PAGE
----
Wednesday, February 14, 2024

The US Food and Drug Administration (FDA) has approved a medical technology created by a University of Iowa faculty member to treat abnormal heart rhythms. 

Steven Mickelsen
Steven Mickelsen, file photo.

Boston Scientific Corporation received FDA approval for the Farapulse™ Pulsed Field Ablation (PFA) System, a simple, cost-effective alternative to the standard-of-care thermal ablation treatment. University of Iowa startup Farapulse, Inc. (originally Iowa Approach) developed the technology before medical device corporation Boston Scientific acquired the company in June 2021. 

Steven Mickelsen, MD, an assistant professor in the Carver College of Medicine, founded Farapulse, Inc. in 2012 to further expand his novel approaches to treating atrial fibrillation (AFib), an irregular heart rhythm that occurs when damaged or diseased tissue in the upper chambers of the heart emit chaotic electrical signals. AFib is the most common heart arrythmia, often leading to blood clots and stroke, and is projected to affect over 12 million Americans by 2030. 

“The Farapulse™ PFA system has been used to treat more than 40,000 patients in clinical and commercial settings worldwide,” said Michael Mahoney, chairman and CEO of Boston Scientific, who earned his BBA in finance at the UI. “I am proud that the University of Iowa, my alma mater, is where the work of cardiologist and inventor Dr. Steven Mickelson led to the founding of Farapulse."

Ablation is the accepted medical treatment for AFib, but the procedure is typically complex and lengthy, requiring the electrophysiologist to route intravenous catheters to where the pulmonary vein enters the upper left heart chamber. The catheter applies extreme heat or cold to kill misfiring heart cells, but there is a risk of nerve or muscle cells outside the vein being damaged. The Farapulse™ PFA System uses electrical signals that isolate and ablate specific heart cells in a precise pattern, resulting in a quicker and safer procedure. A study of 17,000 patients treated after the technology received European approval in March 2021 showed that no one developed esophageal injury, pulmonary vein stenosis, or permanent injury to the phrenic nerve, which controls the diaphragm.  

The complete Farapulse Pulsed Field Ablation System
Image provided courtesy of Boston Scientific. ©2024 Boston Scientific Corporation or its affiliates. All rights reserved.

Physicians in the cardiac electrophysiology division of UI Hospitals & Clinics will become the first in the state to begin utilizing the technology in procedures later this month.

“Pulse field ablation, particularly Farapulse, offers a safe, more efficient, and effective treatment option for patients with atrial fibrillation in the state of Iowa, while significantly cutting down the procedural times and ensuring the reproducibility of results,” said Paari Dominic, MBBS, MPH, director of electrophysiology at University of Iowa Hospitals & Clinics. “It will significantly increase access to the procedure and reduce wait times.”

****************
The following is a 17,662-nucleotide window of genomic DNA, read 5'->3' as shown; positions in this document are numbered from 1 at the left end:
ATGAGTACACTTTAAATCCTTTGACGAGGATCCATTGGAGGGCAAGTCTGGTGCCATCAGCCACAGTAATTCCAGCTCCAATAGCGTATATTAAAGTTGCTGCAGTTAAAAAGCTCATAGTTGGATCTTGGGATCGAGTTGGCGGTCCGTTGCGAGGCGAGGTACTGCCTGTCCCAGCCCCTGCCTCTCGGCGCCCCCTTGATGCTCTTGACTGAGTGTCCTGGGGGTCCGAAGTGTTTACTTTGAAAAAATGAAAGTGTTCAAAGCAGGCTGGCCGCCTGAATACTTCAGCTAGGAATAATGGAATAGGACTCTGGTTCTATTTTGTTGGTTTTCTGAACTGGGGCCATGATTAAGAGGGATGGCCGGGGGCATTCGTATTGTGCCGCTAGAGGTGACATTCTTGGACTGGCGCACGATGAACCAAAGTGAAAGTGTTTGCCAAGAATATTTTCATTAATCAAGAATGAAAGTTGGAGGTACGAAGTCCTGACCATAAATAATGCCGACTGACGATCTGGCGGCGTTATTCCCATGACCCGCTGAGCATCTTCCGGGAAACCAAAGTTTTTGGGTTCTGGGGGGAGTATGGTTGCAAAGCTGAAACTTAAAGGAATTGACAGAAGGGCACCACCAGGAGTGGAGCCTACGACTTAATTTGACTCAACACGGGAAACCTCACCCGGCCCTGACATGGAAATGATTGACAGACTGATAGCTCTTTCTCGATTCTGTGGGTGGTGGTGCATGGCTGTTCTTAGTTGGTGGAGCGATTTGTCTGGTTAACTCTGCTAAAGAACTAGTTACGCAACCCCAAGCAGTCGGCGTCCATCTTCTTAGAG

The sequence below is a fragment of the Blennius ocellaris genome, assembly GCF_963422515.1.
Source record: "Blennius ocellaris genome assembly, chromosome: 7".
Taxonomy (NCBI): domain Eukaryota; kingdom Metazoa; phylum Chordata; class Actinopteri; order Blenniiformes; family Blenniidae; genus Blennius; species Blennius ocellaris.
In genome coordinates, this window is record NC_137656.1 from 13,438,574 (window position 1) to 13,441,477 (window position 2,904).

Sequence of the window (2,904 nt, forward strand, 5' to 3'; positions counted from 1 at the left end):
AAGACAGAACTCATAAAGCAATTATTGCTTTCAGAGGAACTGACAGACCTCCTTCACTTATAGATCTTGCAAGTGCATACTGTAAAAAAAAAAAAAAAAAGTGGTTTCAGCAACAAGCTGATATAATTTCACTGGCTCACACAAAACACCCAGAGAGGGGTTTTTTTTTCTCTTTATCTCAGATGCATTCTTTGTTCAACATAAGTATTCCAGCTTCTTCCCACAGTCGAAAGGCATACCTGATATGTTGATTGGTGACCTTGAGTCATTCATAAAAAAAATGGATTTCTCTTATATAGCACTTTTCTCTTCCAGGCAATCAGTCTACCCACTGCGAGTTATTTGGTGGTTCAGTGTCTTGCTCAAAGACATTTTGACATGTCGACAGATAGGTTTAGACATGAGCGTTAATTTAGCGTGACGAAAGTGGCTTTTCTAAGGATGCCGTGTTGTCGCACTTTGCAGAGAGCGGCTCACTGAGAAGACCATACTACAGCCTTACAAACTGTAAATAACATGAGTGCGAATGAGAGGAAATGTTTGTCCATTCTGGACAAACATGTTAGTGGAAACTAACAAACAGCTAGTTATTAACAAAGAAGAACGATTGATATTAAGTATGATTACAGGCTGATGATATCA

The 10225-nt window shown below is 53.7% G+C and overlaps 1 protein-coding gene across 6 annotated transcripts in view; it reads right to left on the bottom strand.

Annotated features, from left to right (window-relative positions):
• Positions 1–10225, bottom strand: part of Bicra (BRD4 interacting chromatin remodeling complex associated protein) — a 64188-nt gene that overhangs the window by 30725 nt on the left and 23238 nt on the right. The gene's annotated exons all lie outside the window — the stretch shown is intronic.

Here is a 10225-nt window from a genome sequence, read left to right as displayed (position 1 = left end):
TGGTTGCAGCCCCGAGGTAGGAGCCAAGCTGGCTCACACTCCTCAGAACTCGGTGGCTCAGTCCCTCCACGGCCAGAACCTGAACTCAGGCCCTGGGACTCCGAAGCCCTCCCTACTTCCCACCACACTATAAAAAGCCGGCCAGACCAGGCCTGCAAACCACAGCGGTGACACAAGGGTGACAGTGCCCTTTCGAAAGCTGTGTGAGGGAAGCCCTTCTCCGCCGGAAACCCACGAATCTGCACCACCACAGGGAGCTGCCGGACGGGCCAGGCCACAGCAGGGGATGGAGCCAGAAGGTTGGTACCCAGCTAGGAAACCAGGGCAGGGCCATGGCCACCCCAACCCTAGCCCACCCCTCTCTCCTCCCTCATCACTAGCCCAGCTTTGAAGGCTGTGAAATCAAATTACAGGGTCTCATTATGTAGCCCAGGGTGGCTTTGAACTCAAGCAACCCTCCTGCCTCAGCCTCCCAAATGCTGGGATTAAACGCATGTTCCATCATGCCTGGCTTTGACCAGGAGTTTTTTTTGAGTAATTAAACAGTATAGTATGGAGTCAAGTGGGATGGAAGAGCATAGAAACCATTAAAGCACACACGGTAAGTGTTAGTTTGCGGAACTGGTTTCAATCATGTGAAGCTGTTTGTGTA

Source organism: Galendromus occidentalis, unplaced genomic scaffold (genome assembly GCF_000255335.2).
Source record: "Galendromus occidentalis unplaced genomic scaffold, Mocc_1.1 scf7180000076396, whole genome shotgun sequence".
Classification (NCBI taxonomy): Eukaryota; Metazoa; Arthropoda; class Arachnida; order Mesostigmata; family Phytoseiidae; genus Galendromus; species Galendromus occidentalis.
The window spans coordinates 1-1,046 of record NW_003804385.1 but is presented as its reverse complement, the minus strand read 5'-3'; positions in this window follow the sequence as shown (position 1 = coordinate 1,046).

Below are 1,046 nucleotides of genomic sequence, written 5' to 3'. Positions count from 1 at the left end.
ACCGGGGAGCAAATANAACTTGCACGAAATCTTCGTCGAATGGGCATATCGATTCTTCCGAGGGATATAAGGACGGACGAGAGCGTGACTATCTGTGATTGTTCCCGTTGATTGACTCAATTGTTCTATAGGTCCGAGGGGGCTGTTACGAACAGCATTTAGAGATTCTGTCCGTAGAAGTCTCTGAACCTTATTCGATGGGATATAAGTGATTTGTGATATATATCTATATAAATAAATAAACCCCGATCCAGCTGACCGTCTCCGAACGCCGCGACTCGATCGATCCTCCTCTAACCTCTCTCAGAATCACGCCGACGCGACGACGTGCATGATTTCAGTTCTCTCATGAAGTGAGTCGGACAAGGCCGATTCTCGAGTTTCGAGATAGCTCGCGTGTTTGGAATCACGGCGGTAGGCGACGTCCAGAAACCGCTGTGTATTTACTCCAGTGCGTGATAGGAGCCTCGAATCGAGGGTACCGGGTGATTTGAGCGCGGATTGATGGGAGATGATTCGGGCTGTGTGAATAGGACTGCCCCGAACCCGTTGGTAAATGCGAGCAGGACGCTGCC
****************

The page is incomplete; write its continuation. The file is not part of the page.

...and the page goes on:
As fellow and then a faculty member in the UI’s Abboud Cardiovascular Research Center (ACRC), Mickelsen drew on 15-plus years of experience inside cardiac catheterization labs to conceive and build the prototypes that eventually became the Farapulse™ PFA system. 

“There are relatively few basic scientists who identify the causes of the diseases that lead to heart arrhythmiasthe University of Iowa and the ACRC has traditionally been one of the institutions that has supported these scientists and physician-scientists,” said Barry London, director of the ACRC and the Division of Cardiovascular Medicine. “There are even fewer electrophysiologists who can see the limitations of our current technologies and successfully invent new, clinically relevant ways to circumvent them. Steven is a unique example, and we could not be prouder of the national and international impact that his inventions will have.”

“Farapulse is the latest example of a high-impact technology to emerge from the University of Iowa,” said UI Chief Innovation Officer Jon Darsee. “The entrepreneurial spirit of our campus supported Mickelsen as he combined insights from research and clinical experience to fill an unmet patient need, and now Boston Scientific is taking his technology to patients worldwide.”

Mickelsen collaborated with each of the UI offices playing a role in economic development and encouraging the translation of research into commercial applications. The UI Research Foundation, a unit of the Office of the Vice President for Research, began working with Mickelsen in 2012, assisting him with his innovation. The John Pappajohn Entrepreneurial Center (Iowa JPEC) within the Tippie College of Business and UI Ventures, a unit the Office of Innovation, also played roles in supporting commercializing Mickelsen’s invention. 

"I believe innovation thrives in environments that embrace interdisciplinary collaboration and public-private partnerships,” Mickelsen said. “UIHC's commitment to fostering innovation sets a benchmark for institutions worldwide. It made a tremendous difference for me personally and now for millions of patients with cardiac arrhythmias."